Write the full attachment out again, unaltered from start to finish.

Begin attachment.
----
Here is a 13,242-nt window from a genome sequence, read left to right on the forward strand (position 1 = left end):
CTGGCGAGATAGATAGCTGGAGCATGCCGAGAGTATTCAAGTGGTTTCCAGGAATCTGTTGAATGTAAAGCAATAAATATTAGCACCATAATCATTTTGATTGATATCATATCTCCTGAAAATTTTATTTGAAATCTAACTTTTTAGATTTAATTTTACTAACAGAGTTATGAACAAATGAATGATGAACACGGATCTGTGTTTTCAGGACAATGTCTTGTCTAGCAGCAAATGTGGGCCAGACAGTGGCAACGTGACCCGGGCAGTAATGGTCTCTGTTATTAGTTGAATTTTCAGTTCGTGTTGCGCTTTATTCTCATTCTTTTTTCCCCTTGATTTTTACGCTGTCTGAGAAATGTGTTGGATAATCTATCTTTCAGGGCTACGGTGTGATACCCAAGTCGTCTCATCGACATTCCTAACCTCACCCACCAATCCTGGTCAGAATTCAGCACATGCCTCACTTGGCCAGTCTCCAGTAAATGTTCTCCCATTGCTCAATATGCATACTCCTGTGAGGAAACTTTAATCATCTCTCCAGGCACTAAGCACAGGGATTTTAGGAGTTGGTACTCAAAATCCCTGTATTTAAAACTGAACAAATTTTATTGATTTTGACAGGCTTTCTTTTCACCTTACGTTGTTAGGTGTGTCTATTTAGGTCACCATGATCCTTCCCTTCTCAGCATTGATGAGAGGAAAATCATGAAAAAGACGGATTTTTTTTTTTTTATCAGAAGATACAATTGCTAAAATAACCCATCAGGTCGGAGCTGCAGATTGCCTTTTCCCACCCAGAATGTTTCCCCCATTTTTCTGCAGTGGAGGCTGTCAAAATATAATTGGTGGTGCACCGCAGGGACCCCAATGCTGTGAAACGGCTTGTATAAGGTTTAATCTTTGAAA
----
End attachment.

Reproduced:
Here is a 13,242-nt window from a genome sequence, read left to right on the forward strand (position 1 = left end):
CTGGCGAGATAGATAGCTGGAGCATGCCGAGAGTATTCAAGTGGTTTCCAGGAATCTGTTGAATGTAAAGCAATAAATATTAGCACCATAATCATTTTGATTGATATCATATCTCCTGAAAATTTTATTTGAAATCTAACTTTTTAGATTTAATTTTACTAACAGAGTTATGAACAAATGAATGATGAACACGGATCTGTGTTTTCAGGACAATGTCTTGTCTAGCAGCAAATGTGGGCCAGACAGTGGCAACGTGACCCGGGCAGTAATGGTCTCTGTTATTAGTTGAATTTTCAGTTCGTGTTGCGCTTTATTCTCATTCTTTTTTCCCCTTGATTTTTACGCTGTCTGAGAAATGTGTTGGATAATCTATCTTTCAGGGCTACGGTGTGATACCCAAGTCGTCTCATCGACATTCCTAACCTCACCCACCAATCCTGGTCAGAATTCAGCACATGCCTCACTTGGCCAGTCTCCAGTAAATGTTCTCCCATTGCTCAATATGCATACTCCTGTGAGGAAACTTTAATCATCTCTCCAGGCACTAAGCACAGGGATTTTAGGAGTTGGTACTCAAAATCCCTGTATTTAAAACTGAACAAATTTTATTGATTTTGACAGGCTTTCTTTTCACCTTACGTTGTTAGGTGTGTCTATTTAGGTCACCATGATCCTTCCCTTCTCAGCATTGATGAGAGGAAAATCATGAAAAAGACGGATTTTTTTTTTTTTATCAGAAGATACAATTGCTAAAATAACCCATCAGGTCGGAGCTGCAGATTGCCTTTTCCCACCCAGAATGTTTCCCCCATTTTTCTGCAGTGGAGGCTGTCAAAATATAATTGGTGGTGCACCGCAGGGACCCCAATGCTGTGAAACGGCTTGTATAAGGTTTAATCTTTGAAA